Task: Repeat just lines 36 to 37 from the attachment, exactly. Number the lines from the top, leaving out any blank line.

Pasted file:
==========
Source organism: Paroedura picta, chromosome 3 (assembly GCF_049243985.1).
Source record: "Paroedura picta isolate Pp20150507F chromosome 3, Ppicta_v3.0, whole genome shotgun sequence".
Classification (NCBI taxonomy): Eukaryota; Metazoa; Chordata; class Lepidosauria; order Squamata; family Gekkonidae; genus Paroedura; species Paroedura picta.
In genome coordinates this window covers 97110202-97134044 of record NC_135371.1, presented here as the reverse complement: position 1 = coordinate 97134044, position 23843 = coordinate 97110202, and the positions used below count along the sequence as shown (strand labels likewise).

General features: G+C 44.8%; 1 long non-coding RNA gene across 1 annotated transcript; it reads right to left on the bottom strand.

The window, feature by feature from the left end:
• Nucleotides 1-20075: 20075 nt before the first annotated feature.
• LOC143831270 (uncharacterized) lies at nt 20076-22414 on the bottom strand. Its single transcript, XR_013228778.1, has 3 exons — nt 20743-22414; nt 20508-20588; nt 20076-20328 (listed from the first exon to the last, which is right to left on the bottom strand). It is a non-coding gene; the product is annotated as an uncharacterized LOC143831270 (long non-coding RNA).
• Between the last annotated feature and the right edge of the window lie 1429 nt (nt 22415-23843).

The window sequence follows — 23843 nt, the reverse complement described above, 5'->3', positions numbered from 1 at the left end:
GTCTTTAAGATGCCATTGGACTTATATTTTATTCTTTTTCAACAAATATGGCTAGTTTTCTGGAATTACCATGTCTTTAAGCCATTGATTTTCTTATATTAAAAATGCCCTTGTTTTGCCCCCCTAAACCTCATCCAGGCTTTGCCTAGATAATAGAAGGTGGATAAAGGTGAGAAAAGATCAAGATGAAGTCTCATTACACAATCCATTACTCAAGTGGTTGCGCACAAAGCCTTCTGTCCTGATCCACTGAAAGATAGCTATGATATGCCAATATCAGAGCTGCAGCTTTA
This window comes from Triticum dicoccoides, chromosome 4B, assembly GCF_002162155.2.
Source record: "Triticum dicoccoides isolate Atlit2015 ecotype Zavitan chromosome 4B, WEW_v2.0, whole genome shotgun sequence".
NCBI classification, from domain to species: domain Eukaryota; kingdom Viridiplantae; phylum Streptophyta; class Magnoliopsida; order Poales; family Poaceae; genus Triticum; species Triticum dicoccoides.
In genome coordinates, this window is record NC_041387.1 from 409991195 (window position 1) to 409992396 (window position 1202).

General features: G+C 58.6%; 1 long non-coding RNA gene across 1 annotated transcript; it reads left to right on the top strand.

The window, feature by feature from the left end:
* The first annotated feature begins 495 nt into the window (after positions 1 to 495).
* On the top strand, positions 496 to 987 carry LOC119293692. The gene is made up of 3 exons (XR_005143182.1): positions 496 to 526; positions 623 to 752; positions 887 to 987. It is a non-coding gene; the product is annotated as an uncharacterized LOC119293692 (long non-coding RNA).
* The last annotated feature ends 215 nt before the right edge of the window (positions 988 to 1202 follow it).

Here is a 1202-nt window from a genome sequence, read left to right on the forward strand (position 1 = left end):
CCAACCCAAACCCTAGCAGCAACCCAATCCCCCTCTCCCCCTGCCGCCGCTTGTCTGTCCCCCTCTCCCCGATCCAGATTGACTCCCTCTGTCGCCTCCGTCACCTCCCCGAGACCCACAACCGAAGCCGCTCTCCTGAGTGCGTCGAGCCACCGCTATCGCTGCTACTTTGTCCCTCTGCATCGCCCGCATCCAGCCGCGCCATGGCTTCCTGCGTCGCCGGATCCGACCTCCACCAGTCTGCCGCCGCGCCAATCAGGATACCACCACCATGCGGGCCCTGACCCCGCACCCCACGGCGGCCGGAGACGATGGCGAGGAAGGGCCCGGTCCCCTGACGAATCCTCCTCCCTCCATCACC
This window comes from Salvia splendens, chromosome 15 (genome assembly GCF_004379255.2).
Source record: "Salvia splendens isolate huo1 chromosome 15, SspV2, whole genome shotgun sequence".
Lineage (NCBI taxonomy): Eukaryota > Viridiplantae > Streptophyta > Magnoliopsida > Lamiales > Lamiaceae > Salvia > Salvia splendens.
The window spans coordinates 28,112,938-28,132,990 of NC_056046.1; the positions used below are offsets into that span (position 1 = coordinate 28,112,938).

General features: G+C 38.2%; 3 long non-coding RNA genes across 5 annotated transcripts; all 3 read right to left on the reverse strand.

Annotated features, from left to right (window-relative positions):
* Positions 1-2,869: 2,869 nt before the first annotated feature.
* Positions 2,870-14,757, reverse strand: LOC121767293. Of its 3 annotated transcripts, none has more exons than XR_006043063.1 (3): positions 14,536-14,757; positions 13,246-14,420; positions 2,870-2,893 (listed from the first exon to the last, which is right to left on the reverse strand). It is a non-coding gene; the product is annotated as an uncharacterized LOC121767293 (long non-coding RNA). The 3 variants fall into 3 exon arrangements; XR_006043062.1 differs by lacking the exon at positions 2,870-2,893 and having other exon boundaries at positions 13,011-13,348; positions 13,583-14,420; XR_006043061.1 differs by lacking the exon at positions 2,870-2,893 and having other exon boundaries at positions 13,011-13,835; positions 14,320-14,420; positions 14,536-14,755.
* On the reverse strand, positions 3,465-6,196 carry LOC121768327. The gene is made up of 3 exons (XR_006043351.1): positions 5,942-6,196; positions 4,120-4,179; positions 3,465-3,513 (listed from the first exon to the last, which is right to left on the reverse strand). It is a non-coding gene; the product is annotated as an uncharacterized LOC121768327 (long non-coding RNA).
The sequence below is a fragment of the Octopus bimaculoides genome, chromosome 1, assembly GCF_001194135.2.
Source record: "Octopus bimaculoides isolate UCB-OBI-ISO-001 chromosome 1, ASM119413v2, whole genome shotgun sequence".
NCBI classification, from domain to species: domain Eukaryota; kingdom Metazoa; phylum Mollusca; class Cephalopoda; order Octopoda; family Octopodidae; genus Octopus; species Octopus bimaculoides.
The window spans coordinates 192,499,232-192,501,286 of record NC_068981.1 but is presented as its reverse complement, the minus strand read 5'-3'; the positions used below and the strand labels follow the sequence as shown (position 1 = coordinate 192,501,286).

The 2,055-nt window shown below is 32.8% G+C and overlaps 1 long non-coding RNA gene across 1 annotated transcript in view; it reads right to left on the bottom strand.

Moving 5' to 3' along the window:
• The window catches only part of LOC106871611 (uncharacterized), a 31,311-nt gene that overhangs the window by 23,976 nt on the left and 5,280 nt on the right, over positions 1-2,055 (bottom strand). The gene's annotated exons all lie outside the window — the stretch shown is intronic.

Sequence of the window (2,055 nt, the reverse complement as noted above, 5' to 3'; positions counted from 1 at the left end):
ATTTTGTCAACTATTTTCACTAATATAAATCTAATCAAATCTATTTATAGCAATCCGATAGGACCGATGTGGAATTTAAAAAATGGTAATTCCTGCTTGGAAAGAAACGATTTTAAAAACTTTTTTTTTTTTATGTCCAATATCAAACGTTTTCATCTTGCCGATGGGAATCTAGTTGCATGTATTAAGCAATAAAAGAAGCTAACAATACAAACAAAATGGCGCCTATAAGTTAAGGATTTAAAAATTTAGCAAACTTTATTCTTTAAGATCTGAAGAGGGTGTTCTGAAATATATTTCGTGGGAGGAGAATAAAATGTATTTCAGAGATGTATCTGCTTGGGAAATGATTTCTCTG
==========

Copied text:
The 2,055-nt window shown below is 32.8% G+C and overlaps 1 long non-coding RNA gene across 1 annotated transcript in view; it reads right to left on the bottom strand.

Moving 5' to 3' along the window: